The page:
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Toward the end of Mission: Impossible – Rogue Nation, the director of the CIA says the following about superspy Ethan Hunt: “[He] is the living manifestation of destiny.” It is an absurd thing to say, and not just because it makes zero sense. Alec Baldwin plays the CIA director, and his famous delivery (half ironic, half dead- pan) cannot save the line. But if you pause and think for a moment, then the line works as subtext. As the CIA director, Baldwin is not really talking about Ethan Hunt. He is talking about Tom Cruise.
Over the past 20 years and change, the Mission: Impossible franchise has shifted its purpose, while preserving the same spy thriller skeleton. The first few films reflected the sensibilities of their directors: the first two were directed by Brian De Palma and John Woo, respectively, and longtime fans could instantly recognize the staples of their work. In recent years, however, the films have favored outright spectacle. As Hunt, Cruise performs mind-boggling stunts, with each film looking more dangerous than the last. This is an actor who internalizes the idea that he is the manifestation of destiny. His films are now about getting the audience to agree with him.
Mission: Impossible – Fallout is the latest film in the franchise, and reunites Cruise with Christopher McQuarrie, who directed Cruise in Rogue Nation and Jack Reacher. Hunt’s objective—the one he always chooses to accept—is to recover some stolen plutonium from a deadly organization of terrorists. His mission takes him all over Europe, before Hunt and his team head into the Kashmir Mountains. There are the usual faces: Simon Pegg, Ving Rhames, Rebecca Ferguson, and Alec Baldwin follow the whims of an action star who is pushing 60. Henry Cavill is the most important new face, a mustached brute whose preferred method of overcoming an obstacle is to punch through it.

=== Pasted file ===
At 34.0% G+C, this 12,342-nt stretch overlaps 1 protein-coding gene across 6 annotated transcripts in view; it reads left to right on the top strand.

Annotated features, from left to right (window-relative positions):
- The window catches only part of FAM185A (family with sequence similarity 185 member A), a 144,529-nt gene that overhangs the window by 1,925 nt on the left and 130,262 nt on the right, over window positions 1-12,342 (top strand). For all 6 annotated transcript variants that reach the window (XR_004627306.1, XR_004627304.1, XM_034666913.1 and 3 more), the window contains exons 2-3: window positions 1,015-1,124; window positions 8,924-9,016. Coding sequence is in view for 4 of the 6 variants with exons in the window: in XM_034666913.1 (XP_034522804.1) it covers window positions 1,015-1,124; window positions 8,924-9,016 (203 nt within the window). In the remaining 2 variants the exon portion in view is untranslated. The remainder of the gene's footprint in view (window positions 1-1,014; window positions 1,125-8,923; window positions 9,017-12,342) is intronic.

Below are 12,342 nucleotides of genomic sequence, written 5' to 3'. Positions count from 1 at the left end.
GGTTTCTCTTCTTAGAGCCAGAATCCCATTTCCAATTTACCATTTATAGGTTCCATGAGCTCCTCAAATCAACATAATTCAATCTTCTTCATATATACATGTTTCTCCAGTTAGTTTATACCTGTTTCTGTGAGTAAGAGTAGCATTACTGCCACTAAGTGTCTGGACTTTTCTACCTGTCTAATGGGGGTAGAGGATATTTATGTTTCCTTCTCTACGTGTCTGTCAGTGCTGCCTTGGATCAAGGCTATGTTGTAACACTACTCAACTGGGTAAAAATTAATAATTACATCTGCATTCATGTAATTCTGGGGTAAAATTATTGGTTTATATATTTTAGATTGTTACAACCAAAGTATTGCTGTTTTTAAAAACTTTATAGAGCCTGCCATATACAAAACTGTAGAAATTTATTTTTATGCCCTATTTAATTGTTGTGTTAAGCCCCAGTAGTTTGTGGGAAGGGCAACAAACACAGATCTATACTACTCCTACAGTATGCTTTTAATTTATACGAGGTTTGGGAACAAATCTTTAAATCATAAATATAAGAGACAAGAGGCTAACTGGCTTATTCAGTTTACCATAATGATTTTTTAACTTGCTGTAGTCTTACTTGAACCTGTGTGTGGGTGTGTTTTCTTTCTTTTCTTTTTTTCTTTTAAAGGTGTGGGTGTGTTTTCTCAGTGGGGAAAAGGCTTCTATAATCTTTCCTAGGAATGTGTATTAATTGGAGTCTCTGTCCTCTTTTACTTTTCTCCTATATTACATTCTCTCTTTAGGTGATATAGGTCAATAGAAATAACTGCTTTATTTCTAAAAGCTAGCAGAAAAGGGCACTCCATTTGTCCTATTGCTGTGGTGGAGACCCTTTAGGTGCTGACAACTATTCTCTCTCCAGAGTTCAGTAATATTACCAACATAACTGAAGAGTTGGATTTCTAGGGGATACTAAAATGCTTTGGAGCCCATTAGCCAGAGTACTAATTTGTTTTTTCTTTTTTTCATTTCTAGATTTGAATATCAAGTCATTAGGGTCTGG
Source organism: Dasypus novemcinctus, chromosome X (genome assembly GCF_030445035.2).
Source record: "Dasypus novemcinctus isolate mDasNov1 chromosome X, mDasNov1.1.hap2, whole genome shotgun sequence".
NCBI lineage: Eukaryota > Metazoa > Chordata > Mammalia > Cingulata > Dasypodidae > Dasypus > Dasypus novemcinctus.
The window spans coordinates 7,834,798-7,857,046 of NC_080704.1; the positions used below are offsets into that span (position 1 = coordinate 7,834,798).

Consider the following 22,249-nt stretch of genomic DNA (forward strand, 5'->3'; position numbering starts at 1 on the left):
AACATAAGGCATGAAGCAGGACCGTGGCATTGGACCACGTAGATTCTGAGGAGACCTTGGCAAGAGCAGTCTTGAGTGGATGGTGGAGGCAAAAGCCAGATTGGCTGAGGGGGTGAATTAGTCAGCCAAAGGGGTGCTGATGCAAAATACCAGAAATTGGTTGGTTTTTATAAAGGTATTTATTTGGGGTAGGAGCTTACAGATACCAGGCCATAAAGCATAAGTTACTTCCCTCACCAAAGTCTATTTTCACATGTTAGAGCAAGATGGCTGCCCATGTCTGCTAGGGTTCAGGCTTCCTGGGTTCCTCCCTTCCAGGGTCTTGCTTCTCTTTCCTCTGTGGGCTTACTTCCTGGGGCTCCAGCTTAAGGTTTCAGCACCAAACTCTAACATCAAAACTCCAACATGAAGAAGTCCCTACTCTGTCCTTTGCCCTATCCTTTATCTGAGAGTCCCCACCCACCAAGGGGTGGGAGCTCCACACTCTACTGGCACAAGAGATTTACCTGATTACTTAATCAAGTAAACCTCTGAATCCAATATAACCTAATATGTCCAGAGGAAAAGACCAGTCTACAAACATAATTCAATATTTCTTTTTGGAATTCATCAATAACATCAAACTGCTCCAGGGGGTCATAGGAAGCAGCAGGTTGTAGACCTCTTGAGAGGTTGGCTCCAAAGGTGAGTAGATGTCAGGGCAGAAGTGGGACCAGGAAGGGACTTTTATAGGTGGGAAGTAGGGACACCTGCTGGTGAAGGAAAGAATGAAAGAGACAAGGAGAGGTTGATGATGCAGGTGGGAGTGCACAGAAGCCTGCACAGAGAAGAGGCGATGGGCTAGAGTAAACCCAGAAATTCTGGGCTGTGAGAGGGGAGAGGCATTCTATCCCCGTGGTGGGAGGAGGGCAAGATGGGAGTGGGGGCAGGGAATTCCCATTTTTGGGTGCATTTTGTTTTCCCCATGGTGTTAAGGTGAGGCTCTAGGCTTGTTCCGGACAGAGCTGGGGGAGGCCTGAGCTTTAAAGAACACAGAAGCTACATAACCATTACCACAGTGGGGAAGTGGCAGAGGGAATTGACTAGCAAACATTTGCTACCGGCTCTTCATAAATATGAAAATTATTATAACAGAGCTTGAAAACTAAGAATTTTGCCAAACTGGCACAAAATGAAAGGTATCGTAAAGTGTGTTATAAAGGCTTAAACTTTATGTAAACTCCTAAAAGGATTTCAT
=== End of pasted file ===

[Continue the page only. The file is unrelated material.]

It is strange, and ultimately refreshing, how unimportant the plot is to this film. It amounts to a series of action sequences—chases, fights, shootouts—peppered with breathless dialogue about who betrayed whom, and why. The actors are all convincing and forceful, while individual scenes barely withstand scrutiny: McQuarrie wrote The Usual Suspects, so he understands the specifics of betrayal. All these transitional moments, however, are in service of Tom Cruise’s next stunt. Like North by Northwest, McQuarrie and Cruise know what they want Hunt to do, and construct a movie around it.
The first big chase happens in Paris. You may have seen action films like To Live and Die In L.A. or Ronin, where the hero has no choice but to drive into oncoming traffic. Cruise does that in Fallout, except on a motorcycle (without a helmet, naturally), and along the tight avenues of Paris. At every turn, even when Cruise goes the wrong way around the Arc de Triomphe, it’s always clear Cruise is driving. McQuarrie’s style is in service of Cruise, whose desire to thrill and entertain the audience is manic. This is an action film where the action star, not the director, is the true auteur. Cruise produced this film, and while he is not behind the camera, you can bet he approved every cut, every shot, and every transition.
All this builds toward the climax in the Kashmir Mountains. It must be seen to be believed, preferably on the largest screen available. Cruise chases down the bad guy, who is escaping on a helicopter, and his only option is to hi-jack a second helicopter (there is a rope dangling beneath it). This means we watch Cruise climb the rope, pull himself into the cockpit, kill the men inside, and then begin the chase. All of this is completely convincing, and apparently Cruise learned how to fly just for this sequence. Combined with a ticking clock and the imposing mountainside, Fallout reaches absurd heights of suspense and entertainment.
At a key point in the film, characters gather to heap praise unto Hunt. They say how he makes them feel safe, and how he is a credit to the world because he simultaneously thinks about the masses, as well as the individual. Once again, this fawning admiration is more for Cruise than it is for Hunt.
In an age where the facsimile of spectacle can be produced via green screen, Cruise realizes there is no replacement for stunning vistas and genuine danger. You cannot begrudge Cruise for wanting every character to gush about how awesome he is. So many actors have an inflated sense of self-worth. In Mission: Impossible – Fallout, Tom Cruise is batshit crazy enough to earn it.
Mission: Impossible – Fallout opens Friday in theaters everywhere.